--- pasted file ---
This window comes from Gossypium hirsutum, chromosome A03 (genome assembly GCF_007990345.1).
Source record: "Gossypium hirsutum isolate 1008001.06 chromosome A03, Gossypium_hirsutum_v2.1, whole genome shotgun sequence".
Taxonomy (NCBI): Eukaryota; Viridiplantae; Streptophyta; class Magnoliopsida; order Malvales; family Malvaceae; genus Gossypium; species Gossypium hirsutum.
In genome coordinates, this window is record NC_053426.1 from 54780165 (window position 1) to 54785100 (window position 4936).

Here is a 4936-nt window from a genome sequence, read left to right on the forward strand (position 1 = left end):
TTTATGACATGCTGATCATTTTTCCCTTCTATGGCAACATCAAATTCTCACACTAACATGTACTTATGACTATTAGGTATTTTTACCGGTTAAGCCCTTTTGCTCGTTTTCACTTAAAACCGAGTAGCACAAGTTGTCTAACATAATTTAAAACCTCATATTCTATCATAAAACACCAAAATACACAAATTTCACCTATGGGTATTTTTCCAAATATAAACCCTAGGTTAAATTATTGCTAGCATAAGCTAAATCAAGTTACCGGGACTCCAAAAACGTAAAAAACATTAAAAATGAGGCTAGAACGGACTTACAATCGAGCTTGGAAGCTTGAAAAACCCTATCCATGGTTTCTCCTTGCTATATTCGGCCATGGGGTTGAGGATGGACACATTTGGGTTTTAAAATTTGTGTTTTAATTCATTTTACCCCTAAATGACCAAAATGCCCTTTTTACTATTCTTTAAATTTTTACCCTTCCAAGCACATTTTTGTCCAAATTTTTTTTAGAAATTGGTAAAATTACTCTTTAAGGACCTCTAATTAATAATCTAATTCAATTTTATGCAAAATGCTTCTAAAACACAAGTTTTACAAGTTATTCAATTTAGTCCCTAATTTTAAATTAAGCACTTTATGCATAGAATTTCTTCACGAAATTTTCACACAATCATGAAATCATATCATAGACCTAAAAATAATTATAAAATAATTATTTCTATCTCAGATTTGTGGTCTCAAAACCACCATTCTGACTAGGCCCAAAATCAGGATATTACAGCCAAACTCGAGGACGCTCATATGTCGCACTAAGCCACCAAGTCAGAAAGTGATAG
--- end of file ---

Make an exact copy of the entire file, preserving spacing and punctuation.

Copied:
This window comes from Gossypium hirsutum, chromosome A03 (genome assembly GCF_007990345.1).
Source record: "Gossypium hirsutum isolate 1008001.06 chromosome A03, Gossypium_hirsutum_v2.1, whole genome shotgun sequence".
Taxonomy (NCBI): Eukaryota; Viridiplantae; Streptophyta; class Magnoliopsida; order Malvales; family Malvaceae; genus Gossypium; species Gossypium hirsutum.
In genome coordinates, this window is record NC_053426.1 from 54780165 (window position 1) to 54785100 (window position 4936).

Here is a 4936-nt window from a genome sequence, read left to right on the forward strand (position 1 = left end):
TTTATGACATGCTGATCATTTTTCCCTTCTATGGCAACATCAAATTCTCACACTAACATGTACTTATGACTATTAGGTATTTTTACCGGTTAAGCCCTTTTGCTCGTTTTCACTTAAAACCGAGTAGCACAAGTTGTCTAACATAATTTAAAACCTCATATTCTATCATAAAACACCAAAATACACAAATTTCACCTATGGGTATTTTTCCAAATATAAACCCTAGGTTAAATTATTGCTAGCATAAGCTAAATCAAGTTACCGGGACTCCAAAAACGTAAAAAACATTAAAAATGAGGCTAGAACGGACTTACAATCGAGCTTGGAAGCTTGAAAAACCCTATCCATGGTTTCTCCTTGCTATATTCGGCCATGGGGTTGAGGATGGACACATTTGGGTTTTAAAATTTGTGTTTTAATTCATTTTACCCCTAAATGACCAAAATGCCCTTTTTACTATTCTTTAAATTTTTACCCTTCCAAGCACATTTTTGTCCAAATTTTTTTTAGAAATTGGTAAAATTACTCTTTAAGGACCTCTAATTAATAATCTAATTCAATTTTATGCAAAATGCTTCTAAAACACAAGTTTTACAAGTTATTCAATTTAGTCCCTAATTTTAAATTAAGCACTTTATGCATAGAATTTCTTCACGAAATTTTCACACAATCATGAAATCATATCATAGACCTAAAAATAATTATAAAATAATTATTTCTATCTCAGATTTGTGGTCTCAAAACCACCATTCTGACTAGGCCCAAAATCAGGATATTACAGCCAAACTCGAGGACGCTCATATGTCGCACTAAGCCACCAAGTCAGAAAGTGATAG